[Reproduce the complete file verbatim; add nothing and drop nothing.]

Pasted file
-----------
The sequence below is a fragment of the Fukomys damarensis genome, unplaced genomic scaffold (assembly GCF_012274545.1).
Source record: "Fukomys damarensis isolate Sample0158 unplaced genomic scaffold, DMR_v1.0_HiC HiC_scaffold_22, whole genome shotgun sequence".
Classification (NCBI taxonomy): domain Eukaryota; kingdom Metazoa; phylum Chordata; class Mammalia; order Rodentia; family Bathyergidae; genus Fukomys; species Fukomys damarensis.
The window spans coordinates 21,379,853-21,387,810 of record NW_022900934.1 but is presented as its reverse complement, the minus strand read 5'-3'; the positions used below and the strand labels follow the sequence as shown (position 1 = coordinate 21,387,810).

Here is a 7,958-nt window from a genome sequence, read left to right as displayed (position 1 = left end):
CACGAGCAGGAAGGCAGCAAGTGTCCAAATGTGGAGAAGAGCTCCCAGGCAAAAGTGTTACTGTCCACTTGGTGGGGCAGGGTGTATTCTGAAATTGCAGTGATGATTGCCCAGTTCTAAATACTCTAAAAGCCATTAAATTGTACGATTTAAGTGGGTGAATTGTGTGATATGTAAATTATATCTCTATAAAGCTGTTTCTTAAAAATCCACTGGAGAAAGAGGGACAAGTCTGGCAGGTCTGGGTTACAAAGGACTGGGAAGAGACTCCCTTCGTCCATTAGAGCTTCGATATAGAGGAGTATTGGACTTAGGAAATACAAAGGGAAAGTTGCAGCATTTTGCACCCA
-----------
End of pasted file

The sequence below is a fragment of the Fukomys damarensis genome, unplaced genomic scaffold (assembly GCF_012274545.1).
Source record: "Fukomys damarensis isolate Sample0158 unplaced genomic scaffold, DMR_v1.0_HiC HiC_scaffold_22, whole genome shotgun sequence".
Classification (NCBI taxonomy): domain Eukaryota; kingdom Metazoa; phylum Chordata; class Mammalia; order Rodentia; family Bathyergidae; genus Fukomys; species Fukomys damarensis.
The window spans coordinates 21,379,853-21,387,810 of record NW_022900934.1 but is presented as its reverse complement, the minus strand read 5'-3'; the positions used below and the strand labels follow the sequence as shown (position 1 = coordinate 21,387,810).

Here is a 7,958-nt window from a genome sequence, read left to right as displayed (position 1 = left end):
CACGAGCAGGAAGGCAGCAAGTGTCCAAATGTGGAGAAGAGCTCCCAGGCAAAAGTGTTACTGTCCACTTGGTGGGGCAGGGTGTATTCTGAAATTGCAGTGATGATTGCCCAGTTCTAAATACTCTAAAAGCCATTAAATTGTACGATTTAAGTGGGTGAATTGTGTGATATGTAAATTATATCTCTATAAAGCTGTTTCTTAAAAATCCACTGGAGAAAGAGGGACAAGTCTGGCAGGTCTGGGTTACAAAGGACTGGGAAGAGACTCCCTTCGTCCATTAGAGCTTCGATATAGAGGAGTATTGGACTTAGGAAATACAAAGGGAAAGTTGCAGCATTTTGCACCCA